VVTs Officials Lash Out at City Owners

Administrators of the All-Russia Exhibition Center, or VVTs, threw themselves Friday into a battle for control of the grounds, which has pitted the Moscow city government against the State Property Committee.


Vladimir Mazurkov, deputy head of the center -- formerly the Exhibition of Economic Achievements of the U.S.S.R., or VDNKh -- told a press conference his team was caught in a cross-fire between the two competing governments and suffering badly at the hands of the city's tax man.


The center, he said, should remain in the hands of the Russian government.


Currently, the federal government owns 70 percent of VVTs, and the city the remaining 30 percent. At a meeting between representatives of federal and Moscow governments and other interested parties Thursday, the majority agreed not to change the ownership structure, Mazurkov said.


"The view was that VVTs should be an instrument of both the state and the city of Moscow, and that doesn't require any reorganization of the ownership of VVTs," Mazurkov said.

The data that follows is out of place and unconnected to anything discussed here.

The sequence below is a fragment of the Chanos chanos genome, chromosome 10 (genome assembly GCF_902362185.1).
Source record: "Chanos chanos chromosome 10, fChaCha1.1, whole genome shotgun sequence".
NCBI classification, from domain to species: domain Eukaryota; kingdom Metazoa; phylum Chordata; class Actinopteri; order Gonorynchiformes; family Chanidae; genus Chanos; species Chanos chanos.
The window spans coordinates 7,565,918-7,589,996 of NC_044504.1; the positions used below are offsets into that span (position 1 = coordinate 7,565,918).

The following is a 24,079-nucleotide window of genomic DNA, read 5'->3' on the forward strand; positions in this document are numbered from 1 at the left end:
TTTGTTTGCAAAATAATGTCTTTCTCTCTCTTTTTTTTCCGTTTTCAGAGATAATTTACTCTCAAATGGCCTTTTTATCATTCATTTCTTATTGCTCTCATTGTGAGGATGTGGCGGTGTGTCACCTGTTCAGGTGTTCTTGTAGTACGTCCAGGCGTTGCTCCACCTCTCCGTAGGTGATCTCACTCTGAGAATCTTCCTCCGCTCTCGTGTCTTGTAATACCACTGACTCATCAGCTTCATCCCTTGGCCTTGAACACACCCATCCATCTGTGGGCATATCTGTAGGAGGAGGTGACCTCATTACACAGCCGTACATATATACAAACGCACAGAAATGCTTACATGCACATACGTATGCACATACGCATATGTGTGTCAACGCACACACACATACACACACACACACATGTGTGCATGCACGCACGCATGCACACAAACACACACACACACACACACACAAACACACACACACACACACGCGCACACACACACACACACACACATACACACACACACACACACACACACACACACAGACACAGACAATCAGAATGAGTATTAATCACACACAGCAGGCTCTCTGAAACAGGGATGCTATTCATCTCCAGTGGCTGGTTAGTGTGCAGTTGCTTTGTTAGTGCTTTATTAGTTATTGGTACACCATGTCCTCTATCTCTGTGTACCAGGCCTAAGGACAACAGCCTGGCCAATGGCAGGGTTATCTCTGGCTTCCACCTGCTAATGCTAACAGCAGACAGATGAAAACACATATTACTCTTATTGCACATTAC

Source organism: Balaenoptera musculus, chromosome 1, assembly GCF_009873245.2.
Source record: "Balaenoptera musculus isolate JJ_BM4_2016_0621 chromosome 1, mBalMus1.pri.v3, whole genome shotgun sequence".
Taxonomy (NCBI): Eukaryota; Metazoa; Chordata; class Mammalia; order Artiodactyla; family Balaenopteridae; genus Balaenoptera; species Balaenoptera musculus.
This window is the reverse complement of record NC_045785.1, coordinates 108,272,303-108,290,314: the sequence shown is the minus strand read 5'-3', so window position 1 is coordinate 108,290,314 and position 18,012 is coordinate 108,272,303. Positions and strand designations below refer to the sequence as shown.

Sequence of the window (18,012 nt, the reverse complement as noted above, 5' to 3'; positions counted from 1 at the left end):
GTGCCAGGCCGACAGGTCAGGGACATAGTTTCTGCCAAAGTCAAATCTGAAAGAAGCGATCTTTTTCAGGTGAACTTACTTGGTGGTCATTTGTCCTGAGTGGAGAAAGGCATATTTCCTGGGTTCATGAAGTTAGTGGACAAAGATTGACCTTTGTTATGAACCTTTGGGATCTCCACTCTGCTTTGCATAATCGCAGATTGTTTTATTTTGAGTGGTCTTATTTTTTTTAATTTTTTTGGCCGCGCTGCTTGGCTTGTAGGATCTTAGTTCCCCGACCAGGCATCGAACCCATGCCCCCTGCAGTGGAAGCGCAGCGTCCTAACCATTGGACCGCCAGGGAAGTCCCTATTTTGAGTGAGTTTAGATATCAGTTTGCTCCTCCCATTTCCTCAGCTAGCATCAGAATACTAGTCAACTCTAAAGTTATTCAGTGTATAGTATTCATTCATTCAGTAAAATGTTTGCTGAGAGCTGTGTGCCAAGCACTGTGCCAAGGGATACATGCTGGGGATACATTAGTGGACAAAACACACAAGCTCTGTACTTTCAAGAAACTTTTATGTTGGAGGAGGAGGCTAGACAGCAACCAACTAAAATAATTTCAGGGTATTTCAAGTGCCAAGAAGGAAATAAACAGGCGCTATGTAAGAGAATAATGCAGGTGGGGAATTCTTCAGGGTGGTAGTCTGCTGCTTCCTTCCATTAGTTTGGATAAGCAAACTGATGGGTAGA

A number of plans have been floated for the site, including a Disneyland-style theme park. Russian papers reported earlier this year that Moscow Mayor Yury Luzhkov was eyeing VVTs as the site for his proposed Moscow stock exchange.


Mazurkov reiterated allegations he made earlier this month in the Kommersant Daily newspaper that the city government, headed by Luzhkov, had sponsored a press campaign damning the site as an eyesore and a center of crime.


Officials at the city government's press office could not be reached for comment Friday evening, but Mazurkov said the crime rate at VVTs is four times lower than in Moscow as a whole.


Luzhkov has already made life hard for the exhibition ground's management by imposing sky-high land rents, Mazurkov said, noting that earlier this year the Moscow City Land Committee revised its annual bill upwards from 1.8 billion to 40 billion rubles ($7 million) in the course of two months.


"If we paid that rent we would have to stop paying taxes or stop paying wages," said Arkady Kazdim, head of the economics department at VVTs. He said VVTs paid 48 billion rubles in taxes in 1996.


The only other alternative would be for VVTs to pass on the rent hike to small traders, whose rental payments provide 60 percent of revenue.


"A big rent hike would force us to move out, and no one else could afford to take our place," said Vladimir Aliluyev, head of Alpasi, a trading company at VVTs.